Sergeant Warren's name came up in several stories told to me by veterans of C Company. The consensus was that he looked after his men, he drank heavily, and was the kind of reliable tank commander you would want backing you up in a tense situation.
|From left: Ed Spahr, Jim Gifford, Tony D'Arpino, Bob Rossi|
"Sergeant Warren was the type of guy, he was really military," D'Arpino said. "I mean, his tank crew wouldn't eat unless he said so. He was that kind of guy."
"When I joined the third platoon," Rossi said, "I arrived with Koon Leong Moy, who we called Chop Chop because of his Oriental heritage. [Moy was a second generation Chinese American from New York City, and political correctness had not yet been invented]. "Right away, when Lieutenant Lombardi was assigning the crews, Warren says, 'I want him.' He thought Chop Chop was gonna cook for him. "Chop says, 'The hell with you, you cook for yourself.'"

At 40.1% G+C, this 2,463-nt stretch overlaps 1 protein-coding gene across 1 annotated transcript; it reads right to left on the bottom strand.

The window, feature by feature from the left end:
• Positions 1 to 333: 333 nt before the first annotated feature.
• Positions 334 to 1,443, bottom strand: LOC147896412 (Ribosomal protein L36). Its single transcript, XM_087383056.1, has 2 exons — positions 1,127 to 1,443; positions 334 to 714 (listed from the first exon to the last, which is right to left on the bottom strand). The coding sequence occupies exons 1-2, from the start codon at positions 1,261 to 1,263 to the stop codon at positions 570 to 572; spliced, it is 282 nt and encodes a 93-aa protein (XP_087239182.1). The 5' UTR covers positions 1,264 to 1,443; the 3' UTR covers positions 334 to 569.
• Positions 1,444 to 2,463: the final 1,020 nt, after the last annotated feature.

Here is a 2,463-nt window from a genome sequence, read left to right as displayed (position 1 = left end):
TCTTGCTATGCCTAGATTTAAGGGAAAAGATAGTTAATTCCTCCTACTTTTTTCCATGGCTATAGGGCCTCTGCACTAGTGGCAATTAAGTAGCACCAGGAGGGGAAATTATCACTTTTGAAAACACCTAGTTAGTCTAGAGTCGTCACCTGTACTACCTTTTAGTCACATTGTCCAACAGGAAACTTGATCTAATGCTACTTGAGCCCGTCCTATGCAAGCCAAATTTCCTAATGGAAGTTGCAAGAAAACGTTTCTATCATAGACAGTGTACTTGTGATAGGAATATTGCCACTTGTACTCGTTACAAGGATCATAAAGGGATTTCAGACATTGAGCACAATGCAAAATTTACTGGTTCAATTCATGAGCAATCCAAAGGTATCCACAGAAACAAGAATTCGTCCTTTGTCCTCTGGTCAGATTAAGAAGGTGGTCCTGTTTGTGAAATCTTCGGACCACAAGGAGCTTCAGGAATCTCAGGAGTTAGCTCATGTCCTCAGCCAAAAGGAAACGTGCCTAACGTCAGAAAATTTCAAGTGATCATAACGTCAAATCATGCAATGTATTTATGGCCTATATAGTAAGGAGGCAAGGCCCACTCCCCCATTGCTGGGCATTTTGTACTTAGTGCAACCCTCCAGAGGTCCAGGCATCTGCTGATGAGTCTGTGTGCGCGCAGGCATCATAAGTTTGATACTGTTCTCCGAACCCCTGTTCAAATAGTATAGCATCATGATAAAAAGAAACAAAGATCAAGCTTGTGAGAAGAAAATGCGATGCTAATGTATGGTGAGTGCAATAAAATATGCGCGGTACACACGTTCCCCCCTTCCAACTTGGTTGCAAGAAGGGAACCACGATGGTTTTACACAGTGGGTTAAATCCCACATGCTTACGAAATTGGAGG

"But I'll tell you one thing about Sergeant Warren," D'Arpino said, "Sergeant Warren, and we weren't used to it, Lieutenant Lombardi even told me this himself, he wasn't used to having a guy like Warren in the Number 2 tank because if Lieutenant Lombardi had something hot in front of him, Sergeant Warren rode up on his backside. You could count on him. Very dependable. He wasn't one of these guys who would sit back 400, 500 yards."
"He was a good tank commander," Rossi said.
"The only trouble Sergeant Warren had was he liked his 'tea' a little much." D'Arpino looked at Gifford and said, "I think, from the time you were with us you could probably say the same thing, Sergeant Warren was one of the best Number 2 tank, when you were in trouble, he was right there."
"He was dependable," Gifford said.
"If you had a fast tank like I had in reverse, you'd always bump into him," D'Arpino said.